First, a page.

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Baumann v. Munn

New Jersey Supreme Court

Decided: October 14, 1946.


On appeal from the Supreme Court.

For the appellant, Atwood C. Wolf.

For the respondent, Carpenter, Gilmour & Dwyer (Patrick A. Dwyer, of counsel).


[134 NJL Page 548]

The opinion of the court was delivered by

RAFFERTY, J. John R. Munn, with other members of his family, was the owner of a parcel of land situate in East Orange, Essex County. Intending to cause complete title to the premises to be vested in a corporation to be formed and to erect an apartment house dwelling on the premises, he contracted with Warnecke & Co., respecting the obtaining of two mortgage loan commitments to finance the planned operation. Warnecke was to obtain a permanent loan commitment in the amount of $130,000 from the Travelers Insurance Company and, against this, Warnecke was also to obtain a construction mortgage commitment in the amount of $117,000, in which latter commitment construction payments were to be mutually satisfactory.

Compensation to Warnecke was to be due and payable at the time that the commitments were "issued in the company's usual forms." An alternative arrangement for the payment of this compensation, in view of the disposition here made, is unimportant.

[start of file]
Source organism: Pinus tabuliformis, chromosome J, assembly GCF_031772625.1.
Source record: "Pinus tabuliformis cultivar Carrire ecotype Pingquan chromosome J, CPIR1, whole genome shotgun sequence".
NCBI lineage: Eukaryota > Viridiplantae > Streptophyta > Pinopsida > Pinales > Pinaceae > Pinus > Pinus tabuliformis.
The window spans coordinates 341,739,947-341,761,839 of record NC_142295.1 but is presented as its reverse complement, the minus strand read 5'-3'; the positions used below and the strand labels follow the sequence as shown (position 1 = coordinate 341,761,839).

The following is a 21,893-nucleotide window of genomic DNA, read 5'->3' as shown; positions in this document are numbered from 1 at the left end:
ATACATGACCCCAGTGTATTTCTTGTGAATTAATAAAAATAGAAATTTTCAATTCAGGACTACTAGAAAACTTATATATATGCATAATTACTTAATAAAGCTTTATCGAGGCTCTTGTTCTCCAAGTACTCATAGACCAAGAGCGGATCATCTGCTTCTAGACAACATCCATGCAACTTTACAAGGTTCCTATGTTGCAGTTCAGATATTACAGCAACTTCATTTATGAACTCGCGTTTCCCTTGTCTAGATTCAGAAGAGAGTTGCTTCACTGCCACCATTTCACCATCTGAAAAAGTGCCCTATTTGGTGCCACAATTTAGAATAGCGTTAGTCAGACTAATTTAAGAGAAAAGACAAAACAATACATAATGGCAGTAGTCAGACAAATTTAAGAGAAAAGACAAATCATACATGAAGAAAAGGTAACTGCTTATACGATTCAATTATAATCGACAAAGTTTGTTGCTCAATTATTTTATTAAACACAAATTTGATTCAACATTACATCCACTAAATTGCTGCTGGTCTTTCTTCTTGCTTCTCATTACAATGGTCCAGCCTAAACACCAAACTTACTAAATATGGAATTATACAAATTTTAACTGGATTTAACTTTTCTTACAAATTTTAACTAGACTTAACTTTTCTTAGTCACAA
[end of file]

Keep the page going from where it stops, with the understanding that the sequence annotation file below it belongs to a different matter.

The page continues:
[134 NJL Page 549]

Within the time limitation of the authorization Warnecke produced a commitment of the Travelers Insurance Company, made subject to certain conditions precedent therein specified and which conditions precedent were additional to those set forth in the authorization to Warnecke and in Munn's application to Travelers for the permanent commitment.

One of these conditions required that Travelers be furnished with satisfactory credit information respecting the borrower. There were also requirements that the improvements to be erected must be commenced and completed on or before certain dates there specified. It was further provided that if any one or more of the conditions precedent be not fulfilled or the mortgage loan not closed to the satisfaction of Travelers on or before September 1st, 1941, the commitment, without notice, would automatically terminate and become of no further force or effect.